Learning in Three Dimensions
By Will Roberts, Youth Sport Trust
My own coaching journey began as a teenager. Both my parents were teachers with their own coaching experience and so I guess it felt inevitable. Nonetheless, I found I really enjoyed coaching and as a bonus felt that it helped me become a better player. I became pretty obsessed with this side of sport, working on how I could make a difference to the range of lads I was working with, and why.
The more I learnt, the more I needed to know. Working in Volleyball, factors like physical growth and development were key considerations for teenage boys, and at every turn my curiosity around how to improve performance opened another can of worms. For someone who just likes to explore and learn more, coaching became my 'cat nip' - I was hooked… obsessed maybe. What I really enjoyed was getting to know more about the game I loved, and understanding how to really know and influence others in a positive way.
As I moved into match coaching, the interplay between coaches and athletes, coaches and officials, and athletes and officials became increasingly intriguing. I began to realise that we were all experiencing the game through a different lens. We saw different things, had different objectives and aims, we were motivated differently, and interpreted and read the game in unique ways. What could I learn from the officials in terms of managing my emotions? Why were officials missing decisions that seemed obvious if you understood the tactics and patterns of play the teams were using?
At the Youth Sport Trust (YST) we are fortunate to be able to work with significant creative freedom which allows us to be light-footed and responsive, but also to take calculated risks to see if an idea can fly. Since 2007, when we launched a National Talent Orientation Camp focussing on talented young athletes, we have expanded to work with talented young coaches and officials - on each occasion working with NGBs to identify young people and build this into their broader development pathways for these cohorts. Individually, each of these emotionally intense environments had a lasting impact on the young people involved (as indicated by longitudinal studies), but we were considering each of the three roles in isolation.
We took a risk - we got talking about the development of coaches and how that is similar and different to how officials and athletes are developed. At the YST, we support all young people to fulfil their potential and so decided to take the plunge. We want to encourage all young people to be creative, aspirational, resilient and empathetic – and asked ourselves how we could do this for young coaches in particular.
There is a great quote about creativity - "talent borrows, genius steals" - usually attributed to Pablo Picasso… but also to T.S. Eliot and to Morrisey… perhaps emphasising how salient a quote it is! We took this on board when putting together our renewed National Talent Camp which took place in December 2014. We plagiarised what we saw as the best and most pertinent bits of our existing work with coaches, officials and athletes, and ‘buddied’ this with what we have learned through our 20-year history about multi-sport working.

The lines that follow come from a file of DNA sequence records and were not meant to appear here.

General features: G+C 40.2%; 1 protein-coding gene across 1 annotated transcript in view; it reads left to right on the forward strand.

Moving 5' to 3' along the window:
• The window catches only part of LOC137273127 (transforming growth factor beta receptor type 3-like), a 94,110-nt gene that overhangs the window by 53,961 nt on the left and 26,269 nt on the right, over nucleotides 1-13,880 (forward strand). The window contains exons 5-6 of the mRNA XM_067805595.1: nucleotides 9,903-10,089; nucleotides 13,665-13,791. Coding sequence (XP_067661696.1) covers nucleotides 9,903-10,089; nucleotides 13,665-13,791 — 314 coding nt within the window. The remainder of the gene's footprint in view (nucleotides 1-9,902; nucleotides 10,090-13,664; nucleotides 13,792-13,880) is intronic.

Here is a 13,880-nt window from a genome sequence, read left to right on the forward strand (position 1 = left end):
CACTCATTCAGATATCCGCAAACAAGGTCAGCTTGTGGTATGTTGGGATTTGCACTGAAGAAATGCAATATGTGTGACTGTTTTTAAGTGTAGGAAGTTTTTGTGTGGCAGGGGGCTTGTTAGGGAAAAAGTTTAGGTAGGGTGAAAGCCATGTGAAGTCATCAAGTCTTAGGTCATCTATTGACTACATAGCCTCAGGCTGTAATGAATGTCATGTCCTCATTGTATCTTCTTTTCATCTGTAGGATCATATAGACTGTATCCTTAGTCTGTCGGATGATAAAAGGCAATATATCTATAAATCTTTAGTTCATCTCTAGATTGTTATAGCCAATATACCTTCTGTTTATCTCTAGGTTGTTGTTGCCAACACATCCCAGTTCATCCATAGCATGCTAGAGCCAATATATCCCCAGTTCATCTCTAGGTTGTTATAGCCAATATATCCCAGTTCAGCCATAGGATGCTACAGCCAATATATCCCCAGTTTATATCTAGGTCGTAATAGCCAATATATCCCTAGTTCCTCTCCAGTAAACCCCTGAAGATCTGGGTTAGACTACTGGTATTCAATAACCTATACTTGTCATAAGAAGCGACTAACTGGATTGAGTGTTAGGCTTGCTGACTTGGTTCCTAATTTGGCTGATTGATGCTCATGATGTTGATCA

We wanted to challenge the young people to consider new areas of learning alongside their peers from different sports, and from different roles within sport. The dimensions were layered on top of each other – ‘What is your values base… ?’ ‘What would you do if…?’ ’Who supports you….?’ Or ‘What are your aspirations?’ The concept itself was exciting to sports - we got seven NGBs involved in year one and are expanding this for year two. The sports commit to using the camp to inspire change in how they support the development of young coaches (plus athletes and officials).
This has led to some really creative and exciting work from the sports themselves, with some creating additional coach education workshops and masterclasses created as part of their support for young coaches, and others focussing on the provision of mentors. Importantly the sports’ buy-in to our ‘3D’ learning concept has been significant and we’ve been able to see it in use at various national training centres in the months since the camp as coaches and officials in particular have learned together.
By encouraging the young people to dream, develop and then challenge them to deliver on this, through an environment of constant comparison, we believed they would become more rounded in their appreciation of how to perform at their best, as well as how to get the best out of themselves and others. Again, the early signs are promising, but we await the longitudinal tracking data on the young people.
What might this say about coach education and development? We'll let you know more as we find out from participants and their behaviours, but for now to get more of an understanding of the concept of 3D learning please watch this.
A full piece will follow in the next edition of Coaching Edge.